My friend Kate Betts, renowned fashion and style editor, was also vacationing in T-ride during this time. We managed to work in a Travel Fun interview together which I’ll soon post here as a podcast. Kate is still a contributing writer for TIME Magazine but we mostly chatted about her recent project, a book about Michelle Obama, entitled “Everyday Icon:  Michelle Obama and The Power of Style.” “It’s really about why style matters,” Kate says.

In the midst of all this activity, I was asked to participate in a photo shoot for SKI Magazine, an undertaking that occupied nearly two day’s of my time both on the snow and in Bootdoctors, the Telluride sport specialist that is the focal point of this piece. Bootdoctors has gained great recognition for fixing people’s alignments (and their skiing!) by adjusting their equipment—mainly ski boots—to compensate for their own physiological imperfections. I was selected certainly not for my skiing prowess or on-camera presence but as a prime example of a knock-kneed woman. I shared the shoot with Don Hannah, longtime Telluride resident, fellow KOTO DJ, all around nice guy and brother to Daryl. Don was chosen to represent your average bow-legged man. This was no glamour shoot, especially since I was so caught up with my work that I hadn’t even thought about having a pedicure for the shots (and Internet footage!), many of which focused on an extensive custom boot-fitting for my feet. To think that my gnarly ski instructor feet are to appear rough-hewn and unpolished in a national magazine by next ski season— quel horreur! Don and I were also documented skiing our worst knock-kneed/bow-legged form on Telluride’s fine slopes. Don nailed my sentiments exactly when he said, “I’ve been reading SKI Magazine since I was a kid and now that I finally get to appear in it, I come across looking like a dork.” Oh well, Lindsey Vonn I am not.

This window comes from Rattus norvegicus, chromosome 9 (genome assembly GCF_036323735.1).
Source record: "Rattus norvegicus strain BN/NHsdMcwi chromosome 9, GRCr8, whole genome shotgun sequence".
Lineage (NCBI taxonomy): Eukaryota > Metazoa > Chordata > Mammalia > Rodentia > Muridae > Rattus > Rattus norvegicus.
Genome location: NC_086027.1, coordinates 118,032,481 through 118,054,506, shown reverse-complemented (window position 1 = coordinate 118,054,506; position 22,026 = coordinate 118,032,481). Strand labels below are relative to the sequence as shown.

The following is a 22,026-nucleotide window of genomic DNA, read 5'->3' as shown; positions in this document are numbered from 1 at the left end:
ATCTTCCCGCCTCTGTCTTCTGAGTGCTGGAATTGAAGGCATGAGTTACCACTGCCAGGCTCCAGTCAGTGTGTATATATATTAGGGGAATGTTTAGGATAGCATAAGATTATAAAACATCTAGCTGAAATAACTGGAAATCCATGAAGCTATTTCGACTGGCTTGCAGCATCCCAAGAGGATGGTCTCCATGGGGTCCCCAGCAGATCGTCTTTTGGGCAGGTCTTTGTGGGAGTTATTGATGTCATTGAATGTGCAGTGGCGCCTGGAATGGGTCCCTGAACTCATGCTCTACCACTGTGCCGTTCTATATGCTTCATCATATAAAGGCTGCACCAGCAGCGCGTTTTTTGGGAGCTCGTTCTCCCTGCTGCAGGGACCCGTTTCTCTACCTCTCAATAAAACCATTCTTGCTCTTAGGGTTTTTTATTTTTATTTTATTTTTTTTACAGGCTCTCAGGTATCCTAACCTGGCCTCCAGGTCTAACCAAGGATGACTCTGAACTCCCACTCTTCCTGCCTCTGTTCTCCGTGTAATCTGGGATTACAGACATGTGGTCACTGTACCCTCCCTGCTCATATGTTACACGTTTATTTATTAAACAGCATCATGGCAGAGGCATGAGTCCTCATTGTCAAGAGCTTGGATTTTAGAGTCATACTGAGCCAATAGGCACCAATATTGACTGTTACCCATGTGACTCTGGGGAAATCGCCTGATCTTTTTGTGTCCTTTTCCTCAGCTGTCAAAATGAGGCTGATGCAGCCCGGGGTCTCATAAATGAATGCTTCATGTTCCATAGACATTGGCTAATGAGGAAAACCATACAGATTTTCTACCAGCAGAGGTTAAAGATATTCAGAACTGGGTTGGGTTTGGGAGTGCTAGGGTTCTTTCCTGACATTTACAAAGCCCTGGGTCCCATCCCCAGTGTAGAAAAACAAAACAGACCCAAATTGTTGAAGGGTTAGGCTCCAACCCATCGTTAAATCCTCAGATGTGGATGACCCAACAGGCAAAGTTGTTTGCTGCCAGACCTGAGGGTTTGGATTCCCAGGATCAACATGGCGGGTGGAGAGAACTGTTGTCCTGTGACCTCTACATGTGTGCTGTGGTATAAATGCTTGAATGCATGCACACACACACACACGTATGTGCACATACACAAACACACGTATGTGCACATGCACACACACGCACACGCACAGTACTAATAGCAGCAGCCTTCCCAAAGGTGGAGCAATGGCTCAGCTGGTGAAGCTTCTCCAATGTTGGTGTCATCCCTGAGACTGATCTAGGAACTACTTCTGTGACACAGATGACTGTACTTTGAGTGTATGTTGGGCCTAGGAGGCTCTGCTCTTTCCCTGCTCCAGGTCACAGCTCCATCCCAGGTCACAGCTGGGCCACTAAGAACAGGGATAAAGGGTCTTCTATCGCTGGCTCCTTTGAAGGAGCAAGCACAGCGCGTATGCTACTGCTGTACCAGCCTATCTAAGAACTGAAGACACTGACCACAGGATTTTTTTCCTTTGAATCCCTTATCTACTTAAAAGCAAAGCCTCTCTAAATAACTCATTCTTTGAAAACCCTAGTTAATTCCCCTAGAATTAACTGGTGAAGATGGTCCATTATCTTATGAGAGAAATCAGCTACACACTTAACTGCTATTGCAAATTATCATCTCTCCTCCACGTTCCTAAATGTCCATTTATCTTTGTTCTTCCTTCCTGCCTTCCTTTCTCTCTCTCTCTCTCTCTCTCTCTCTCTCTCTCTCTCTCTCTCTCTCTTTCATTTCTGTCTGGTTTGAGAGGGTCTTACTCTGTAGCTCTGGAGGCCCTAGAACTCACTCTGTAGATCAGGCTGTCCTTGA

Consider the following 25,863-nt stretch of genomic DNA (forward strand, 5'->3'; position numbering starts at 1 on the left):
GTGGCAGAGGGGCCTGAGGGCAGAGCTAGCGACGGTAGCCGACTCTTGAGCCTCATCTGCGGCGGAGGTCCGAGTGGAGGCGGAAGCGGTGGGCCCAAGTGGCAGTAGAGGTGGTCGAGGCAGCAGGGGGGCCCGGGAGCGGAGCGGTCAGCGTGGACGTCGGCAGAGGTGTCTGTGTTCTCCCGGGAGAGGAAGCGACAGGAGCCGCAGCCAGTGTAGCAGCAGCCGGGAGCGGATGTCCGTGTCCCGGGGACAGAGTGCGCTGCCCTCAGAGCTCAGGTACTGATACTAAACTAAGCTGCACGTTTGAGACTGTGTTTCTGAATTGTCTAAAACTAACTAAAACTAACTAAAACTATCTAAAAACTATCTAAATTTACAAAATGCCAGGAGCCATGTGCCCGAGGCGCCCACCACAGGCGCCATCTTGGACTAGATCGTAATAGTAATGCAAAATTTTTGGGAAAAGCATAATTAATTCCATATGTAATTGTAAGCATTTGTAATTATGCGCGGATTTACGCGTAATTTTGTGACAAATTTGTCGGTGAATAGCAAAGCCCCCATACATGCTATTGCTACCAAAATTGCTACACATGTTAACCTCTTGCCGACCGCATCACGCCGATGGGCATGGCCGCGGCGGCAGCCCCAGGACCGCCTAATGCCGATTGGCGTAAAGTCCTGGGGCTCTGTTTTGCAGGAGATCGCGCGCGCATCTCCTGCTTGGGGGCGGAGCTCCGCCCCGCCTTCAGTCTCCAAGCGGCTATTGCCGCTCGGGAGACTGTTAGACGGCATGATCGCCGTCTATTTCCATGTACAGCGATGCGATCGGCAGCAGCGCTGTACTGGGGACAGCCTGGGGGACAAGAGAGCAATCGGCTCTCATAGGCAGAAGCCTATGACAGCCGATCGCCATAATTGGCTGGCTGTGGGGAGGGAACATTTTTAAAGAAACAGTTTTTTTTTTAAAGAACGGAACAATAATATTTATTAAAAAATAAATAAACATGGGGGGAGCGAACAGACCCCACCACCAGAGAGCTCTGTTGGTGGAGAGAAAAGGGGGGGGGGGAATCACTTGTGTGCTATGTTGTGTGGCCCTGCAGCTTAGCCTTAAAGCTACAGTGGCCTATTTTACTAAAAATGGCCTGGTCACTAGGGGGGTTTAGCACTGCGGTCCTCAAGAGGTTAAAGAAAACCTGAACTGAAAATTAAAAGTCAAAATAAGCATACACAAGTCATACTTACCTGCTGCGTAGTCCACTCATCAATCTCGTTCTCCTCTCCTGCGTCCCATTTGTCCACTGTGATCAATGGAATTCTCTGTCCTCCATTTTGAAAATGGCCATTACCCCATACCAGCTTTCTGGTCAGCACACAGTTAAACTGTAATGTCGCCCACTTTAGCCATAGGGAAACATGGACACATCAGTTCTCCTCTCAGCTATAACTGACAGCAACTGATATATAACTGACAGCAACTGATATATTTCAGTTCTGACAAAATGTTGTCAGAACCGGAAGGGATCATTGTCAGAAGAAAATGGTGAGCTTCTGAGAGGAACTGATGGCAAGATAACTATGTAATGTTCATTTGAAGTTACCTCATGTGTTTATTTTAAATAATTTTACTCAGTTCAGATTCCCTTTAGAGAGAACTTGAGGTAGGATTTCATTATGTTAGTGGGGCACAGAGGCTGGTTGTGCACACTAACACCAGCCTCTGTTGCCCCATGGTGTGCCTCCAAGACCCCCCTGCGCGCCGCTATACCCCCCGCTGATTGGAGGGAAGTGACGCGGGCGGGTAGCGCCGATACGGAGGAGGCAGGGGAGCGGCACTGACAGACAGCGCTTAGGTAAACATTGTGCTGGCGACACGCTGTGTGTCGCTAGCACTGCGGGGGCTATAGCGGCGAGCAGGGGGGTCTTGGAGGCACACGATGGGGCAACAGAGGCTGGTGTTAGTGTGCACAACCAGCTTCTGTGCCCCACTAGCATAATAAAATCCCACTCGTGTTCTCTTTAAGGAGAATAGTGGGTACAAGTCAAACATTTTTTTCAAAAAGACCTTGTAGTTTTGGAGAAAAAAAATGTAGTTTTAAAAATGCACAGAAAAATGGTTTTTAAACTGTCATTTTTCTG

So now it’s time to organize my personal space and to pick up my writer’s life. I’m on my tenth load of laundry this week and am chipping away at my e-mails. Fortunately it will be a slow transition since I have a couple of trips planned to Vail and Aspen before the month is out. You can read about some of my post- season adventures from last year at Skiing and Spa-Going:  Part One in Vail, Colorado and at Aspen Highlights. I’m looking forward to free skiing and not having to instruct or look out for anyone’s well-being but my own. I bet I’ll miss the silly chairlift games and heartwarming connections though.

This is indeed a funny life, trading off between ski instructing and writing. But as much as it’s a juggling act, I can’t imagine giving it up. There’s nothing like balancing out the mental with the physical, especially when you live inthe Rocky Mountains. I wonder what Marie Antoinette would think.

Note that April is full of end-of-the-season activities at Colorado’s top resorts. Aspen Mountain closes this Sunday, April 11 but will reopen the weekends of April 17-18 and 24-25. Beaver Creek closes this Sunday as well, however Vail’s spring fling kicks into high gear April 12 with their Spring Back to Vail.  Search the Internet for lots more great skiing and fun in Colorado through early May.  You’ll find some terrific bargains, too.  Be sure to pack your costumes and most colorful spring attire!

Skiing Bunnies, Mary Dawn and Michael, Hop on the Quad in T-ride on Easter Sunday

Skiing Bunnies, Mary Dawn and Michael, Hop on the Quad in T-ride on Easter Sunday

 

The Crowd Gathers at Gorronno's in Telluride for a Closing Day Concert by Drew Emmitt

The Crowd Gathers at Gorronno's in Telluride for a Closing Day Concert by Drew Emmitt